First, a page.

Early in the morning of Sunday, January 29th of this year, I was saddened by the news that a Santa Maria (Calif.) police officer was shot and killed by fellow officers as they tried to arrest him.
The young officer — who had reportedly been under investigation for sexual misconduct with a teenage girl involved in the department’s Explorer program — apparently turned his gun on the officers who were forced to confront him at a DUI checkpoint that Saturday night.
It just so happens that I was in my car when I heard this news, en route to day two of a two-day firearms class with my good friend Ken Hardesty. In attendance would be a half dozen or more law enforcers I’d met the previous day. Needless to say, the incident in Santa Maria was discussed in depth during our brief breaks to ‘top off mags and suck down water.’
Gone Seriously Off the Rails
Because of those conversations at that class, I decided we’d eventually need to deal with this blue-on-blue issue here on PoliceOne. My plan was to let the Santa Maria incident fade from our immediate radar screens, revisiting it when some of the emotional precipitation had evaporated.
Then, not even three weeks later, an ICE agent in Long Beach who shot and injured a colleague was himself killed by a third agent who “intervened and fired his weapon to prevent additional rounds being fired at the victim.”
Not even a week after that, a Massachusetts officer reportedly killed himself after shooting a fellow cop in the groin.
Had he not made the decision to take his own life, it’s entirely possible he would have soon been in an armed confrontation with the officers who were searching for him. Who knows how that might have ended?
In all three cases, these police officers had done something far afield of the high ethical standards to which police officers are held. Something, somewhere, had gone seriously off the rails for each of these guys.
“I guess I have to do that blue-on-blue series sooner than later,” I muttered to myself as I contemplated three eerily-similar incidents occurring within weeks of each other.
So, I called my guys.
Dude Looks Like a LEO
I asked the abovementioned Ken Hardesty to write an article on dealing with armed threats no matter what “uniform” they happen to be wearing. I asked Larry Miller to write a column looking at the psychological effects of having a gunfight with a fellow-officer. I asked Dan Marcou to write something on one specific blue-on-blue incident which was particularly deadly. I didn’t even have to ask Chuck Joyner for a column on the blue-on-blue shootings that come from negligent discharges — by pure happenstance it just appeared in my inbox.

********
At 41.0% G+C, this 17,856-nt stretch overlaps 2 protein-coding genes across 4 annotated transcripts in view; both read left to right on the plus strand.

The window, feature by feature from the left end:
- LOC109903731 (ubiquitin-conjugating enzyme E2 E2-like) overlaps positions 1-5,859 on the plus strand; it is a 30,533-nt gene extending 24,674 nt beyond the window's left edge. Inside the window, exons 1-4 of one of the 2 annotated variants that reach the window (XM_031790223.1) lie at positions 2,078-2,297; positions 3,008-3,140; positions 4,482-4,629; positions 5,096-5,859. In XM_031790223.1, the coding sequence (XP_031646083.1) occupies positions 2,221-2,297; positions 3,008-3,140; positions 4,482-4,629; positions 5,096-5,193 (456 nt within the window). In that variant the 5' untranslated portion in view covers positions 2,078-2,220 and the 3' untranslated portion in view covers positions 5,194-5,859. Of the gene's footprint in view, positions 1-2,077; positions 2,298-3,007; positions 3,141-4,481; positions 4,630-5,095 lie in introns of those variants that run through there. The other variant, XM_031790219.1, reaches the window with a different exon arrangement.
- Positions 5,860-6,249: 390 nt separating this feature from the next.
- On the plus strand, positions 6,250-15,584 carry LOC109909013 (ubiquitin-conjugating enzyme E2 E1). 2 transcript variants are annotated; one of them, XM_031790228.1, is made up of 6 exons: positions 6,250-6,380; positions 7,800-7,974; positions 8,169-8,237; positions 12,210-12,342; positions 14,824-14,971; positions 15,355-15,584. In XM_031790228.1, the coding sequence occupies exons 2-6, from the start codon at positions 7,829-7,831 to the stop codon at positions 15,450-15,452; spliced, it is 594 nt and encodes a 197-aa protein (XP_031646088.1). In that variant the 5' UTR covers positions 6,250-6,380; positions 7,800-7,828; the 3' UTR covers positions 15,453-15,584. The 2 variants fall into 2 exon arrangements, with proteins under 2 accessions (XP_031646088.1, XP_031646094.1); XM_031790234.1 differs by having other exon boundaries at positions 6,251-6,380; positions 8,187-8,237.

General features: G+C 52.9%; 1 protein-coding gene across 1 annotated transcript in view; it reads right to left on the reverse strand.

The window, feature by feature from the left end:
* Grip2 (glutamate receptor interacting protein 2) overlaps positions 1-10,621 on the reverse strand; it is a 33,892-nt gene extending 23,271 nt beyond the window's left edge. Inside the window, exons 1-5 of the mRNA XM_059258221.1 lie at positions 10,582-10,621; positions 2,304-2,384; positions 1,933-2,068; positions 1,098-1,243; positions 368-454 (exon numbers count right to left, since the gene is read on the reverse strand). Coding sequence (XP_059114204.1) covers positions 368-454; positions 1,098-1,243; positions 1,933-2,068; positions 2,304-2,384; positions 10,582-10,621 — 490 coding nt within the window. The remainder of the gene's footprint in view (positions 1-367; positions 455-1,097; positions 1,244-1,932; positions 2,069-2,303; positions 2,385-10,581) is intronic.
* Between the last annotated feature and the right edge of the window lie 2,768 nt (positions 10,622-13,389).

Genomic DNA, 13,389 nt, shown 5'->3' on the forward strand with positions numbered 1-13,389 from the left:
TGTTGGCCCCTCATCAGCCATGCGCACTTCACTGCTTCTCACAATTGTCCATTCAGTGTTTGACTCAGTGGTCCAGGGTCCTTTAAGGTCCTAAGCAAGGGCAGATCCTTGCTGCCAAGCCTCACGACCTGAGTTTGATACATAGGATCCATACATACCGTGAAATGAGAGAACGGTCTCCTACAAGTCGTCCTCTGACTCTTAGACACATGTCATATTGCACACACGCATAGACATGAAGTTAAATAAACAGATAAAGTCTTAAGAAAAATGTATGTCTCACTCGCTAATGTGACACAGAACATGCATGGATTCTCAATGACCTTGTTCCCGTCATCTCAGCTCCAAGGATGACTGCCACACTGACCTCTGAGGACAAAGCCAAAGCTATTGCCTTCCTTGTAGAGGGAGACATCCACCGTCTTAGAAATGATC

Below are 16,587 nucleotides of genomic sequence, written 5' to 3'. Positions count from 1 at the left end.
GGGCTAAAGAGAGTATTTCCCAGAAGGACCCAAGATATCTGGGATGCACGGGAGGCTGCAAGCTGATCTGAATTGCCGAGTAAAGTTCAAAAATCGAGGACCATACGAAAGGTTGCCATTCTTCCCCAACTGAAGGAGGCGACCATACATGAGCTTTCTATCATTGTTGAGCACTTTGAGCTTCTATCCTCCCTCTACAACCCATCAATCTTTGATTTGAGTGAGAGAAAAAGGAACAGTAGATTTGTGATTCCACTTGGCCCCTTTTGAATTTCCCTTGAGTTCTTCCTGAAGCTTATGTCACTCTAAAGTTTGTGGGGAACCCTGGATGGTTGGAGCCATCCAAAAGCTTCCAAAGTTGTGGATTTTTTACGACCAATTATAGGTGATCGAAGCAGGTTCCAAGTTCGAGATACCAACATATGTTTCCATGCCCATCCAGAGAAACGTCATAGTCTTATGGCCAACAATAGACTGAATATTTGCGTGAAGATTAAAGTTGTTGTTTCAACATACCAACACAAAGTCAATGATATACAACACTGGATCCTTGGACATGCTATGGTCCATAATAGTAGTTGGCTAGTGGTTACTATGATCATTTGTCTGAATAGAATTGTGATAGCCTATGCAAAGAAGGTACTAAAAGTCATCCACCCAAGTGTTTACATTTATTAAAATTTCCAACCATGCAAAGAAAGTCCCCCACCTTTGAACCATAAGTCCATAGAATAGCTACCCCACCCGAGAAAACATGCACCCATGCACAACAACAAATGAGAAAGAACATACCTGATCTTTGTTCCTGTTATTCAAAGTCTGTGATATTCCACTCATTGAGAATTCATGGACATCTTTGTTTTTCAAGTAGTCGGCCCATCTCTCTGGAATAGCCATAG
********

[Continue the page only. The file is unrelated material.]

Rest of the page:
With all of those angles covered, I’m confident we’re going to provide a pretty comprehensive resource for your consideration during the next week and a half.
With “my guys” Hardesty, Marcou, Miller, and Joyner handling the really tough stuff — actually having to make a deadly-force decision on a “good-guy-turned-suddenly-bad-guy” — I want to begin this series with something that’s been bothering me since Anders Breivik donned a homemade police uniform and committed the deadliest attack in Norway since World War II.
Aerial images of Brevic’s deadly attack on the island of Utoya, located about 20 miles outside of Oslo, show a man whose movements and appearance were carefully tailored to make those innocent civilians believe he was a law enforcement officer.
His disguise didn’t fool the Oslo police who responded, but it could have. Had he been even just a little bit better at his ruse, he might have caused just a millisecond of hesitation in the responding officers — just enough time to launch a deadly attack on those coppers.
Toward the end of last year, we got word that a bunch of gang bangers along the United States border with Mexico had been posing as police and raiding illegal gambling parlors. Again, those disguises were enough to fool the unknowing civilians, but an experienced officer could see through the subterfuge.
But let’s not get overconfident. Remember the case of Vincent Richardson, a 14-year-old boy who sauntered into a Chicago police station and successfully fooled a whole slew of coppers in his January 2009 stunt impersonating a police officer.
Had Richardson had malevolent intent, he could have done an incredible amount of damage. And Richardson is by no means an anomaly. Impersonators have shown up recently in Pennsylvania, Nevada, Colorado, Maryland, Oregon, Delaware, Florida, Oklahoma, Idaho, California, Wyoming, Illinois, Michigan, New Hampshire, Indiana, Ohio, Alaska, New Mexico, North Carolina, and Texas.
“Police impersonators pose a dangerous threat to law enforcement officers,” said PoliceOne Columnist Lance Eldridge. “Not only can they create a rift between law enforcement professionals and the community they serve, but they are also a direct threat to officer safety. In a more volatile, deadly force setting the results could be tragic. Seeing another uniformed officer could result in hesitation to act appropriately, possibly costing the real officer his or her life.”
Not to put too fine a point on it, if the subject is an armed and deadly threat, he or she must be treated as such, no matter what “uniform” they appear to be wearing. Cops need to be prepared to make that deadly-force decision whether you are dealing with someone you know personally to be an officer of the law, or you’re dealing with someone whose disguise just happens to be really clever.
Like everything else in law enforcement, if you don’t mentally confront the possible scenario in advance, you will likely be a little behind the curve when that terrible day eventually comes. It’s really all just about your when-then thinking.
As always, stay safe out there my friends.